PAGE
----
In reviewing the shop manual for something slightly related, I was looking at Engine Lubrication diagram and reading the description. It appears that the flow to the head comes from the back of the motor between the 3 and 4 cylinder, oil flows up to a check valve in the head, from which oil is distributed throughout to the camshaft bearings, etc. If that's the case, that is the only oil jacket through the head where there will be high pressure, all the other oil jackets are returns and will not be under any pressure at all. This is the same location where the gasket has the mysterious "ears".

That being the case, of all of the locations where there is a rubber ring are oil jackets, they would only be returns to the oil pan and not under any pressure. That might explain why there would be low attention to detail at those jackets in terms of gasket to port matching - if it's served it's cooling purpose and is just gravity flowing back down to the oil pan at that point, obstructions aside, as long as it makes it back to oil pan, it's fine.

Figured since this information would be good to know.

The semi-related thing I was looking for which has been on my mind for as long as I've had this motor that I'm interested to hear opinions or experience about are the oil jets for the pistons. There's a notable difference between the lubrication designs between the turbo 4XEs and non-turbo 4Xs,... and then there's my 4XF...

For turbo 4XEs (described in the shop manual), piston cooling is provided through jets at the 1, 2, 3, and 5 crankshaft journals.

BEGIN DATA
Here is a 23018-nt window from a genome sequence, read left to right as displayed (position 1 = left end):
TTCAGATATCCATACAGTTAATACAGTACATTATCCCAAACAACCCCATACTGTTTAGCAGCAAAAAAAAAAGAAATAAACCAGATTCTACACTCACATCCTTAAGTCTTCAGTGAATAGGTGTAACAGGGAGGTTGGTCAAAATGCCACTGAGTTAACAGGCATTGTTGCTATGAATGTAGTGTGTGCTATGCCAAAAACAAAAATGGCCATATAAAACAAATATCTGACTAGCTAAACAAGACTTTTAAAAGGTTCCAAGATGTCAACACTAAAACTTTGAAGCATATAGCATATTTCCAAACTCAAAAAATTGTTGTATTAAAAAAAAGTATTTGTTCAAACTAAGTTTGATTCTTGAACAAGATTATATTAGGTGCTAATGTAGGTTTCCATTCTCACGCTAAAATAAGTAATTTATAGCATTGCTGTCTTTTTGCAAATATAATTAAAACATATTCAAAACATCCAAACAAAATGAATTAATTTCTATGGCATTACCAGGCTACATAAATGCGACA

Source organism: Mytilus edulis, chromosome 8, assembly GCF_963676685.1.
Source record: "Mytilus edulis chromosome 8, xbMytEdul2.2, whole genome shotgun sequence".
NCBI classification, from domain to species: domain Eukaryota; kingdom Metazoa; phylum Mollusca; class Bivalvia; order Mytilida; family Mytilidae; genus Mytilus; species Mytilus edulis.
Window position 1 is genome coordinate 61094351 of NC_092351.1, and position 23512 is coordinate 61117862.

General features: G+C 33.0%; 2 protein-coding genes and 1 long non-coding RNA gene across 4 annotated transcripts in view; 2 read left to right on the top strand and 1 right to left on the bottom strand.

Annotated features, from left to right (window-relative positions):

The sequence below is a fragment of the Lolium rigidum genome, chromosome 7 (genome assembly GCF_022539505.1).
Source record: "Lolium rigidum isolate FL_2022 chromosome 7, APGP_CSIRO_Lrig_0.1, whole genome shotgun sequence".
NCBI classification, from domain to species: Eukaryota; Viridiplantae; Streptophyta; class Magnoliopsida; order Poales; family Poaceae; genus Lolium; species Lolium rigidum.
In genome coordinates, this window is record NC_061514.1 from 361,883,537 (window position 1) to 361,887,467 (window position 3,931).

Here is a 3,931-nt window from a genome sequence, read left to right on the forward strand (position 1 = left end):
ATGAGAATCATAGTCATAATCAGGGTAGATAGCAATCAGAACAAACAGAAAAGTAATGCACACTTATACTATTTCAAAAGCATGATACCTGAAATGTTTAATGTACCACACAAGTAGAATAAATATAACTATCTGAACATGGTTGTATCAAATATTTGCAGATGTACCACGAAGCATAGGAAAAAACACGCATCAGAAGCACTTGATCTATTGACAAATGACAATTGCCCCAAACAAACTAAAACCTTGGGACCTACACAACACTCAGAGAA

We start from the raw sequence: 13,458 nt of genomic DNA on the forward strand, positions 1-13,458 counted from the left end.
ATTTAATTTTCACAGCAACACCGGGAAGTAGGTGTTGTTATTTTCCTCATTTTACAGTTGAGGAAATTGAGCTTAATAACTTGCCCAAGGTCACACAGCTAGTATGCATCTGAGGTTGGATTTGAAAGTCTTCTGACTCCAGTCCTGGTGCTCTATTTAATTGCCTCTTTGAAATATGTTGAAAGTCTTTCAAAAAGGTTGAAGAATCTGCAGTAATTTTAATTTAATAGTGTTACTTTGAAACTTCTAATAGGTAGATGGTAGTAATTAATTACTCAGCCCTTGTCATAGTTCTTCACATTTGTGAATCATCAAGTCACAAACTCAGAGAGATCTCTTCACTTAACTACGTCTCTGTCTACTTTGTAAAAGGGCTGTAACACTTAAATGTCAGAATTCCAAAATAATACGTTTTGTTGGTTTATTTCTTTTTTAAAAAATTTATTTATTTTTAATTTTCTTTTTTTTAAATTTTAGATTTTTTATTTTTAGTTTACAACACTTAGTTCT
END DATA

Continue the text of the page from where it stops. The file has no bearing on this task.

For all other 4Xs (Es and Fs, at least included in my copy of the shop manual), the oil for piston cooling is provided by individual jets on the connecting rods that hit the back of the piston.

From the diagrams for both types, it's implied that the piston oiling is also how the cylinder bores get lubricated. This is important when moving on to my (take your pick between "disaster" or "ultimate-chine") in the making - I have both custom forged pistons and connecting rods and the connecting rods were deliberately manufactured without oil jets in the connecting rods (i.e. there is no direct lubrication path to the pistons and implicitly the cylinder bores). When I first saw this and had my :wtf: reaction, I called up my bud who I bought this short block from and asked him what the crap? He told me he saw the same thing and had the same :wtf: reaction, called up Crower and asked them what the crap? Crower's response was that those jets become unnecessary if forged pistons are being used as they are more resilient to the heat loads of the engine. I can believe that the forged pistons are more durable and ready for the task, but I've still tossed and turned about whether that means it's okay for the cylinder bores, especially since mine's bored passed the shop spec. Maybe enough oil is flung onto it from the crankshaft as it's squeezing out of the rod bearings? That's not something I have any experience or judgment about though.

My online researching has found people with different motors have done the same thing, but I can't find anything definitely saying one way or another that there's a problem. The other factor I can't determine is how much it matters that the car is race-built vs. street-built. This engine and it's components were put together with racing in mind, but my application is intended to be street, I want to be able to road trip with the Elan.

I intend to try calling Crower themselves and hearing the whole explanation, but was interested to hear if anyone else has background, knowledge or a take on this that might help.

Chris
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Re: 4XF1-WT project

Postby dapinky » Sun 03.04.2016, 16:08